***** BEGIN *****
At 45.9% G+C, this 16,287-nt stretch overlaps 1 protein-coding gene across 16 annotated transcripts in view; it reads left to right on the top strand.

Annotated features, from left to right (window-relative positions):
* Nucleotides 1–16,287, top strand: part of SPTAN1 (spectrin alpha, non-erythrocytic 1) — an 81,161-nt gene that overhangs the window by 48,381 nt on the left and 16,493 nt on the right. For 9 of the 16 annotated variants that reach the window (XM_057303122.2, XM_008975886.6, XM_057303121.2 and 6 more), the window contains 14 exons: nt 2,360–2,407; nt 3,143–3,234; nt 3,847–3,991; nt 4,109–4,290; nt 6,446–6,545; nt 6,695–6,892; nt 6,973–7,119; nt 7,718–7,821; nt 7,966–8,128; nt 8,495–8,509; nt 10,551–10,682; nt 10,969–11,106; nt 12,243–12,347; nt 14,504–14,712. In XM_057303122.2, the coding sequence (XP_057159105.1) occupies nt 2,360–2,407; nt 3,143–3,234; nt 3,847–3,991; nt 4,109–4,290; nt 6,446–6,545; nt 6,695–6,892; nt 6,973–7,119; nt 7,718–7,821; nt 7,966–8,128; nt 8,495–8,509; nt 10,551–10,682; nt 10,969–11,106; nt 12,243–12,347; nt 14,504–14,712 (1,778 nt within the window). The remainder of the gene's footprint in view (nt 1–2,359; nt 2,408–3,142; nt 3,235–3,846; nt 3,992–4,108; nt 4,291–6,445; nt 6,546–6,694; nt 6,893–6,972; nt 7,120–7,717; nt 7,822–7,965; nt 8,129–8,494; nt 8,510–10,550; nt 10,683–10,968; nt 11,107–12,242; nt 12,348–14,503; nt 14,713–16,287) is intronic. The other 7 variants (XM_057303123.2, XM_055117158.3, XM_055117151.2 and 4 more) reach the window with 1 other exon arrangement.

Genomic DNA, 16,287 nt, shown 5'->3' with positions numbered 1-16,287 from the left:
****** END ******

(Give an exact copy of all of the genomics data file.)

At 45.9% G+C, this 16,287-nt stretch overlaps 1 protein-coding gene across 16 annotated transcripts in view; it reads left to right on the top strand.

Annotated features, from left to right (window-relative positions):
* Nucleotides 1–16,287, top strand: part of SPTAN1 (spectrin alpha, non-erythrocytic 1) — an 81,161-nt gene that overhangs the window by 48,381 nt on the left and 16,493 nt on the right. For 9 of the 16 annotated variants that reach the window (XM_057303122.2, XM_008975886.6, XM_057303121.2 and 6 more), the window contains 14 exons: nt 2,360–2,407; nt 3,143–3,234; nt 3,847–3,991; nt 4,109–4,290; nt 6,446–6,545; nt 6,695–6,892; nt 6,973–7,119; nt 7,718–7,821; nt 7,966–8,128; nt 8,495–8,509; nt 10,551–10,682; nt 10,969–11,106; nt 12,243–12,347; nt 14,504–14,712. In XM_057303122.2, the coding sequence (XP_057159105.1) occupies nt 2,360–2,407; nt 3,143–3,234; nt 3,847–3,991; nt 4,109–4,290; nt 6,446–6,545; nt 6,695–6,892; nt 6,973–7,119; nt 7,718–7,821; nt 7,966–8,128; nt 8,495–8,509; nt 10,551–10,682; nt 10,969–11,106; nt 12,243–12,347; nt 14,504–14,712 (1,778 nt within the window). The remainder of the gene's footprint in view (nt 1–2,359; nt 2,408–3,142; nt 3,235–3,846; nt 3,992–4,108; nt 4,291–6,445; nt 6,546–6,694; nt 6,893–6,972; nt 7,120–7,717; nt 7,822–7,965; nt 8,129–8,494; nt 8,510–10,550; nt 10,683–10,968; nt 11,107–12,242; nt 12,348–14,503; nt 14,713–16,287) is intronic. The other 7 variants (XM_057303123.2, XM_055117158.3, XM_055117151.2 and 4 more) reach the window with 1 other exon arrangement.

Genomic DNA, 16,287 nt, shown 5'->3' with positions numbered 1-16,287 from the left: